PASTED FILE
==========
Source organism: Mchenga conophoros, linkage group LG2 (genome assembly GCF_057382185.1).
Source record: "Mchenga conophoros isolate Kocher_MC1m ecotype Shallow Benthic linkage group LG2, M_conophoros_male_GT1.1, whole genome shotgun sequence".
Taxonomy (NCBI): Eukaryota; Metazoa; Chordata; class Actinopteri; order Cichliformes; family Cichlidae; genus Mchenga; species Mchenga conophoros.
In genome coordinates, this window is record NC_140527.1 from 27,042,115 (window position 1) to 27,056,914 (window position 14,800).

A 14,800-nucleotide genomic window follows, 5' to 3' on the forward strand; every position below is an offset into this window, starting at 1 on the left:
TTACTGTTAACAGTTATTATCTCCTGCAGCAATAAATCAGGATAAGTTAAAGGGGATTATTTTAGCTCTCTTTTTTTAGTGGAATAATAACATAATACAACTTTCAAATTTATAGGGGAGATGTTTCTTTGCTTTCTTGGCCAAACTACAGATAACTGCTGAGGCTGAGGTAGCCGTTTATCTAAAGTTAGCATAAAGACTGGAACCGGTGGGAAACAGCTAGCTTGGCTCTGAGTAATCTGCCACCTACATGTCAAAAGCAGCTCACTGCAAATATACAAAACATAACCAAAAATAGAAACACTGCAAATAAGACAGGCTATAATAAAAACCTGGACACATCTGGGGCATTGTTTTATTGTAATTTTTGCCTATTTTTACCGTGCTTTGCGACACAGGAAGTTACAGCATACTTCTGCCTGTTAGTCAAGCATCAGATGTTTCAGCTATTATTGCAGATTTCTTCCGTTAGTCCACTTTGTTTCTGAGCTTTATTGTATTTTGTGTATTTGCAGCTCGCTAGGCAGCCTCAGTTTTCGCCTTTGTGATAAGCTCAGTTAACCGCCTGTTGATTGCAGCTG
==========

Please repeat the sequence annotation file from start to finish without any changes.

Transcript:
Source organism: Mchenga conophoros, linkage group LG2 (genome assembly GCF_057382185.1).
Source record: "Mchenga conophoros isolate Kocher_MC1m ecotype Shallow Benthic linkage group LG2, M_conophoros_male_GT1.1, whole genome shotgun sequence".
Taxonomy (NCBI): Eukaryota; Metazoa; Chordata; class Actinopteri; order Cichliformes; family Cichlidae; genus Mchenga; species Mchenga conophoros.
In genome coordinates, this window is record NC_140527.1 from 27,042,115 (window position 1) to 27,056,914 (window position 14,800).

A 14,800-nucleotide genomic window follows, 5' to 3' on the forward strand; every position below is an offset into this window, starting at 1 on the left:
TTACTGTTAACAGTTATTATCTCCTGCAGCAATAAATCAGGATAAGTTAAAGGGGATTATTTTAGCTCTCTTTTTTTAGTGGAATAATAACATAATACAACTTTCAAATTTATAGGGGAGATGTTTCTTTGCTTTCTTGGCCAAACTACAGATAACTGCTGAGGCTGAGGTAGCCGTTTATCTAAAGTTAGCATAAAGACTGGAACCGGTGGGAAACAGCTAGCTTGGCTCTGAGTAATCTGCCACCTACATGTCAAAAGCAGCTCACTGCAAATATACAAAACATAACCAAAAATAGAAACACTGCAAATAAGACAGGCTATAATAAAAACCTGGACACATCTGGGGCATTGTTTTATTGTAATTTTTGCCTATTTTTACCGTGCTTTGCGACACAGGAAGTTACAGCATACTTCTGCCTGTTAGTCAAGCATCAGATGTTTCAGCTATTATTGCAGATTTCTTCCGTTAGTCCACTTTGTTTCTGAGCTTTATTGTATTTTGTGTATTTGCAGCTCGCTAGGCAGCCTCAGTTTTCGCCTTTGTGATAAGCTCAGTTAACCGCCTGTTGATTGCAGCTG